Teaching


MSE 6230: Thermodynamics and Phase Equilibria of Materials

This course emphasizes the understanding of thermal properties such as heat capacity, thermal expansion, and transitions in terms of the entropy and the other thermodynamic functions. Develops the relationships of the Gibbs and Helmholtz functions to equilibrium systems, reactions, and phase diagrams. Atomistic and statistical mechanical interpretations of crystalline and non-crystalline solids are linked to the general thermodynamical laws by the partition function. Nonequilibrium and irreversible processes in solids are discussed.

Taught by Dr. Zhou: 2019 Fall, 2020 Fall

MSE 6240: Kinetics of Transport and Transformations in Materials

This course will cover three main topics: 1) chemical reaction kinetics, 2) diffusion (mass transport), 3) phase transformation and microstructure evolution. In this course, we will build on the understanding of thermodynamic driving forces and of phase diagrams you developed in MSE 6230 and apply these concepts to the analysis of the key kinetic processes, phase transformations, and the development of microstructure in materials. We will start with discussing chemical reaction kinetics in the gas phase. Most kinetic phenomena in condensed matter involve diffusion, and we will consider the phenomenological descriptions as well as atomic-scale mechanisms of diffusion in materials. We will then discuss the kinetics of phase transformations and microstructure evolution, including the classical nucleation theory, mechanisms of growth and coarsening, theory of capillary, grain growth and so on. By the end of the course we will see how the interplay of thermodynamic driving forces and kinetics of mass transfer is defining the formation of complex microstructures of real materials.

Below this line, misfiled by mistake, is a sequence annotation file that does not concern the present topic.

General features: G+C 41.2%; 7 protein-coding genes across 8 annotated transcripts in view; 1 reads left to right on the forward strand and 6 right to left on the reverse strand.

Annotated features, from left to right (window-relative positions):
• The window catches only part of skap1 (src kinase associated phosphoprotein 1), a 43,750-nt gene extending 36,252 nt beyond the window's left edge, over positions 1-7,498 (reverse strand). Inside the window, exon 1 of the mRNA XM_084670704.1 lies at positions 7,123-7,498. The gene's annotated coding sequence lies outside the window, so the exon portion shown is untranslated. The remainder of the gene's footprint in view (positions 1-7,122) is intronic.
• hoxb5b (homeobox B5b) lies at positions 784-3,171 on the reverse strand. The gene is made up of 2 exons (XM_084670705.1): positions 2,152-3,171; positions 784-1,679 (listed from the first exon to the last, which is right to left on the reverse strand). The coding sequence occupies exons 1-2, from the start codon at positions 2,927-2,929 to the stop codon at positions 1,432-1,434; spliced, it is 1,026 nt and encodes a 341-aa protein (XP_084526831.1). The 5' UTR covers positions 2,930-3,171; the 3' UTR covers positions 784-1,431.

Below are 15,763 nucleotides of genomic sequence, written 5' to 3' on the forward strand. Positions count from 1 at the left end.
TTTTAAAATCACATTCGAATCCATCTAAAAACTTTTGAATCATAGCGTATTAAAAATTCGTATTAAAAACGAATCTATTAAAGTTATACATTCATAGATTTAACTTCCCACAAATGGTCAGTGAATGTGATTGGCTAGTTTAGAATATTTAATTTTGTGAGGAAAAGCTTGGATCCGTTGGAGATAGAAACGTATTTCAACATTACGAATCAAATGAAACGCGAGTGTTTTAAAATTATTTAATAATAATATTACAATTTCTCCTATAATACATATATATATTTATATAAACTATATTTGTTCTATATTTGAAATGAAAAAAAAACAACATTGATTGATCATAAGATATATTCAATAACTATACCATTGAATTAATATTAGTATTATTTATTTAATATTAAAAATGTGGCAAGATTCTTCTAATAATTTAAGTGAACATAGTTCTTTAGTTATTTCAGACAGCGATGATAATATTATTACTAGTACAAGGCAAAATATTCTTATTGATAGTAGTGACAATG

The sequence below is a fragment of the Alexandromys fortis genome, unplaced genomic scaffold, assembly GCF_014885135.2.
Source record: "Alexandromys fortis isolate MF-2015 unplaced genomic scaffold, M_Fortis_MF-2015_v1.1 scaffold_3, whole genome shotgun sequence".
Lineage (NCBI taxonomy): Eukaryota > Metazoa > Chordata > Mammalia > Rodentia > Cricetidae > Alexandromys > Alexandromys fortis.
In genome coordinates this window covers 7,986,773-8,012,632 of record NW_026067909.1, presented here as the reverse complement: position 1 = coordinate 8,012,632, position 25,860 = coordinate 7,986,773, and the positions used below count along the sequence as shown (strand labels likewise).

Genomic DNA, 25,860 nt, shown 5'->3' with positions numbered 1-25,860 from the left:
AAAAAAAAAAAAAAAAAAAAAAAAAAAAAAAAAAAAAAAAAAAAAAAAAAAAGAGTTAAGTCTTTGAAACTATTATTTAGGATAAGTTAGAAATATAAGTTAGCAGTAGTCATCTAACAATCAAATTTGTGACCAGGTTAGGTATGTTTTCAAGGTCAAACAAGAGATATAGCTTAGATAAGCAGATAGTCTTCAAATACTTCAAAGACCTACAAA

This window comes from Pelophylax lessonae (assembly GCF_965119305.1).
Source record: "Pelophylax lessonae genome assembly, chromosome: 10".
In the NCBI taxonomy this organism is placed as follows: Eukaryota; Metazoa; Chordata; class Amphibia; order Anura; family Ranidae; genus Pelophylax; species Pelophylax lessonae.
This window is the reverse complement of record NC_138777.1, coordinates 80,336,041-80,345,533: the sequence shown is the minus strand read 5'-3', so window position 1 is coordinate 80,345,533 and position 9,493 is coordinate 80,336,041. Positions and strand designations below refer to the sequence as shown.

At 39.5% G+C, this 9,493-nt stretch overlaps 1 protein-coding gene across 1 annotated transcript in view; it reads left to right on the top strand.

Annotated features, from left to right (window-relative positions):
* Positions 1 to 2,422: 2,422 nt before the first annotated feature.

Taught by Dr. Zhou: 2019 Spring

MSE 2090: Introduction to Materials Science

This course is an introductory course for undergraduate students about Materials Science. The field of Materials Science drives technological innovations underlying all engineering fields. This course provides a scientific foundation to promote a rigorous understanding of materials from an atomistic to macroscopic viewpoint. Material systems (polymers, metals, ceramics, and electronic) are developed sequentially to provide a framework to explain the fundamental, physical origins of observable and important macro scale properties.

Taught by Dr. Zhou: 2020 Spring

MSE 3070: Kinetics and Phase Transformation in Materials

In this course we will build on the understanding of thermodynamic driving forces and of phase diagrams you developed in MSE 3050 and apply these concepts to the analysis of the key kinetic processes, phase transformations, and the development of microstructure in materials. We will start with discussing chemical reaction kinetics in the gas phase. Most kinetic phenomena in condensed matter involve diffusion, and we will consider the phenomenological descriptions as well as atomic-scale mechanisms of diffusion in materials. We will then discuss the kinetics of phase transformations and microstructure evolution, including the classical nucleation theory, mechanisms of growth and coarsening, theory of capillary, grain growth and so on. By the end of the course we will see how the interplay of thermodynamic driving forces and kinetics of mass transfer is defining the formation of complex microstructures of real materials.

Taught by Dr. Zhou: 2021 Spring

MSE 6592: Computational Thermodynamics of Materials (In development)

I plan to initiate a new graduate-level course which focuses on teaching the CALPHAD and first-principles based methods to model the thermodynamic properties of materials. Please stay tuned!